The Wildlife Conservation Research Unit

The planet’s human population increases by more than 200,000 people every day. At the same time, global consumption and inequality are rising. As a result, our planetary footprint is unsustainable, with ever more severe and intensifying pressure on finite natural resources throughout the world. The resulting environmental degradation, biodiversity loss and climate change destroys nature and impacts human well-being. The mission of the Wildlife Conservation Research Unit (WildCRU) is to achieve practical solutions to conservation problems through original scientific research. Our research is used worldwide to advise environmental policy-makers. The need for our efforts is greater than ever.

Part of the University of Oxford’s Department of Zoology, WildCRU is a pioneering, inter-disciplinary research unit in a world-class academic centre. We underpin solutions to conservation problems through primary scientific research of the highest calibre. Our approach is empirical, interdisciplinary and collaborative, seeking to include all four elements of our “Conservation Quartet” research to understand and address the problem; education to explain it; community involvement to ensure participation and acceptance; and implementation of long-term solutions.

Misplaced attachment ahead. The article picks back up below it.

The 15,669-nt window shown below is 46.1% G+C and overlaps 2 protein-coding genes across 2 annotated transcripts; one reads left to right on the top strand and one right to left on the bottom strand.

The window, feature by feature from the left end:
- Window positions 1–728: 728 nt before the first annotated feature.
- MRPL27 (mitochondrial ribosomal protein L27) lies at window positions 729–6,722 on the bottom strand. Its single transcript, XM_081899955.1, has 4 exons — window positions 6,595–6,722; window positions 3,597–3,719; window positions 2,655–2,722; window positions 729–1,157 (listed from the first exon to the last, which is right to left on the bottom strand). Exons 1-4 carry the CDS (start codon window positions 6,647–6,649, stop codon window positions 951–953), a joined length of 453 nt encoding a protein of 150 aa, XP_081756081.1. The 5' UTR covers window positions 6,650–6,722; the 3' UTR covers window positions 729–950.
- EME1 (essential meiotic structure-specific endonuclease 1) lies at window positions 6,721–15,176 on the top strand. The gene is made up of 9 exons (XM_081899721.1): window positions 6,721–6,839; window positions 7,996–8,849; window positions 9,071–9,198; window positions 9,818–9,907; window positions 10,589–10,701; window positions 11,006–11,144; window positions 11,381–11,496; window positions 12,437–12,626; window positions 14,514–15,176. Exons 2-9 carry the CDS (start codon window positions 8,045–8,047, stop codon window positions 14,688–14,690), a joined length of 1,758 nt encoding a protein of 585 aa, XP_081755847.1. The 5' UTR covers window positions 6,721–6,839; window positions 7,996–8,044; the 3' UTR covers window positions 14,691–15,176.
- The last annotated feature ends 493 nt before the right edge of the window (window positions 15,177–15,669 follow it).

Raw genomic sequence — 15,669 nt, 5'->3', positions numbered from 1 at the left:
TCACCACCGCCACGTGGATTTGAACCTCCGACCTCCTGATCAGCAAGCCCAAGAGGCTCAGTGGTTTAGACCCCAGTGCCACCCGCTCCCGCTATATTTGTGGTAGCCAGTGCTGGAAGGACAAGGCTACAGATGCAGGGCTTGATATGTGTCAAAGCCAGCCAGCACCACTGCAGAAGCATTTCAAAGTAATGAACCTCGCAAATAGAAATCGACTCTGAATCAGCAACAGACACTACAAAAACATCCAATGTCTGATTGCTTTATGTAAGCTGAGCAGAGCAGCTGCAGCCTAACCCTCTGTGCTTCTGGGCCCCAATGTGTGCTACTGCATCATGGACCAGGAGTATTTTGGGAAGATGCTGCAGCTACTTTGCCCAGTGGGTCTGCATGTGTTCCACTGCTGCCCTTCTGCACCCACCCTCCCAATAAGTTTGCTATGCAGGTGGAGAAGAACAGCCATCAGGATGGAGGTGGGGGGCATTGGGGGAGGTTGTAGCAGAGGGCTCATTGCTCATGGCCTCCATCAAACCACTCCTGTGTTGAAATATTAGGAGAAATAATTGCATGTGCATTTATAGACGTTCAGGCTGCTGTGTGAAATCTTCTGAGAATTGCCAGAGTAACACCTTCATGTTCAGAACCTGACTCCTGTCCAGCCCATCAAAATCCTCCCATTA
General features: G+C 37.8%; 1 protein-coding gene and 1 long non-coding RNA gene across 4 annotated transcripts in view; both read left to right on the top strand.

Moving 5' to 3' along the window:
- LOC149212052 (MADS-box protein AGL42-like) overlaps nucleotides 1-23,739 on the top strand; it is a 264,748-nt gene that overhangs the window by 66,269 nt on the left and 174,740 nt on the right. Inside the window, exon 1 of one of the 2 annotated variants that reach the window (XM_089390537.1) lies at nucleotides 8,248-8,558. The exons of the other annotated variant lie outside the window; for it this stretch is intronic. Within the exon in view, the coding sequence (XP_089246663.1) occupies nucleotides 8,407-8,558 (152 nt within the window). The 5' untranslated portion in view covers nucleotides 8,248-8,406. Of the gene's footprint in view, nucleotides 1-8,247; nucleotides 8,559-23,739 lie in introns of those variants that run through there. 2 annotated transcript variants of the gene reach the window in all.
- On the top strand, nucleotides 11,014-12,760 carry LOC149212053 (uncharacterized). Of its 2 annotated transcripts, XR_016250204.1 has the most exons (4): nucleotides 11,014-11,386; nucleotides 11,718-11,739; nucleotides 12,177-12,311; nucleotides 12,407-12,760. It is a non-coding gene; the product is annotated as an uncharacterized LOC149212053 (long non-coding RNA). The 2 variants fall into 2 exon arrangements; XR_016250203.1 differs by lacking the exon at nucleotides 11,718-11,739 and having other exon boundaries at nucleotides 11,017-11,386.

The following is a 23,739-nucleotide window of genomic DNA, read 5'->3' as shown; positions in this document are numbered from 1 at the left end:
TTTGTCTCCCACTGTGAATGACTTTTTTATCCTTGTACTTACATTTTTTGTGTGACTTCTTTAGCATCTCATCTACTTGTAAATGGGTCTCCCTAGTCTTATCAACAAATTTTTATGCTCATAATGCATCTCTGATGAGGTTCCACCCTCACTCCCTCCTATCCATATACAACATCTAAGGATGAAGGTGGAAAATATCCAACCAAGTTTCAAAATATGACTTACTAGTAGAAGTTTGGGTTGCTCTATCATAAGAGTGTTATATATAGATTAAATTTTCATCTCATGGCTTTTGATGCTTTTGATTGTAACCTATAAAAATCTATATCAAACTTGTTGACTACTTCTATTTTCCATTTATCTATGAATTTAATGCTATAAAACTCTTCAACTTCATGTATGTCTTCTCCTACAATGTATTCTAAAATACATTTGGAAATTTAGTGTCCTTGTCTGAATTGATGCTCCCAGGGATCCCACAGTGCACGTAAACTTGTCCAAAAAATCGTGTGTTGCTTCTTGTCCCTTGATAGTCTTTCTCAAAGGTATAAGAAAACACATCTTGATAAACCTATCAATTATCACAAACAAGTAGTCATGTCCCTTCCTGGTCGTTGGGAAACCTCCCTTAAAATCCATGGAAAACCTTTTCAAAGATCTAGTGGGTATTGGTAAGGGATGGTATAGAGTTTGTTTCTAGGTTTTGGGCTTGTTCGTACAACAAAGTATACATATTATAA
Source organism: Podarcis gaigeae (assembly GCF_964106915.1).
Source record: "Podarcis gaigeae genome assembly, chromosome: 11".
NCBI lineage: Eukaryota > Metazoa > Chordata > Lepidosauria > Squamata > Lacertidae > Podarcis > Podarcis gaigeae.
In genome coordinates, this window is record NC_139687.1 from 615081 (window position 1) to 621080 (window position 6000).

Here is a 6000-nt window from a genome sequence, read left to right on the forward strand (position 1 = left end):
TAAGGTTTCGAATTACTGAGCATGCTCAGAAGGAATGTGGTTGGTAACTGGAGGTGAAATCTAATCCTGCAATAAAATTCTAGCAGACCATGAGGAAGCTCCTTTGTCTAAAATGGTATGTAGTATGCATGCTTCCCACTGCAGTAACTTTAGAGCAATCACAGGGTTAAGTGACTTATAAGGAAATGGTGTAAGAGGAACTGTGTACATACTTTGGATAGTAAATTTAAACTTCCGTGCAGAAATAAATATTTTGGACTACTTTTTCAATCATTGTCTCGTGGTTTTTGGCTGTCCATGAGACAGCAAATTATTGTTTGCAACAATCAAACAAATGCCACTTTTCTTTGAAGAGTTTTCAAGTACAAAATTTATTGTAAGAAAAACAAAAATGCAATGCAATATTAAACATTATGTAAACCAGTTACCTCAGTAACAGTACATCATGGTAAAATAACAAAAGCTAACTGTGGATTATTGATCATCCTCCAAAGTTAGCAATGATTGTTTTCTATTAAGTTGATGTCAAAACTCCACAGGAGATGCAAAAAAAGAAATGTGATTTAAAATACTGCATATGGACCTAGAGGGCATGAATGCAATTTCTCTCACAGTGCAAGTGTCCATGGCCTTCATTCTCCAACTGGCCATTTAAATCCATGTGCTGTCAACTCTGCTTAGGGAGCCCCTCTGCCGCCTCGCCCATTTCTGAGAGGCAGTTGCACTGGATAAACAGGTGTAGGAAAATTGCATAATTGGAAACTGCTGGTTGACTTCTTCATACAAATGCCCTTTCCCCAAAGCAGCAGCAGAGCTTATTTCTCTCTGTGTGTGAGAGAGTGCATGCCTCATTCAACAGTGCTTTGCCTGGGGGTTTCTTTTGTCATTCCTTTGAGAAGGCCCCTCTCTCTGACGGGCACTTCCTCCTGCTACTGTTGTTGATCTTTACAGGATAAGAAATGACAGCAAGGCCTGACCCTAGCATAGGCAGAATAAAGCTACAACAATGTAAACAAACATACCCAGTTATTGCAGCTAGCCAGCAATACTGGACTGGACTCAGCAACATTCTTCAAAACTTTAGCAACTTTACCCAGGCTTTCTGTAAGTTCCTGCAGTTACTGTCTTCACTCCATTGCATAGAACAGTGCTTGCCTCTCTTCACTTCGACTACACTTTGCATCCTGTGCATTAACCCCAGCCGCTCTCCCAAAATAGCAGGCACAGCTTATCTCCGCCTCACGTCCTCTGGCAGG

Video narrated by Prof David Macdonald. Created by, and used with the kind permission of United for Wildlife:


Connecting the global trade in donkey hide to wildlife conservation

May 13, 2021

By Shan Su and Ewan Macdonald Global wildlife trade is a key driver of biodiversity loss and impacts at least 20% of vertebrate species including charismatic ... Read full story

Leopard population density varies across habitats and management strategies in a mixed-use Tanzanian landscape

May 11, 2021

Protected areas across sub-Saharan Africa are becoming increasingly isolated as a result of human pressures, and many have failed to mitigate human-induced threats to mammal populations. As a ... Read full story

Hedgehog Awareness Week

May 2, 2021

In 2020 the International Union for the Conservation of Nature’s (IUCN) Red List for British Mammals classified the European hedgehog as “vulnerable to extinction”. For Hedgehog Awareness Week our Research ... Read full story

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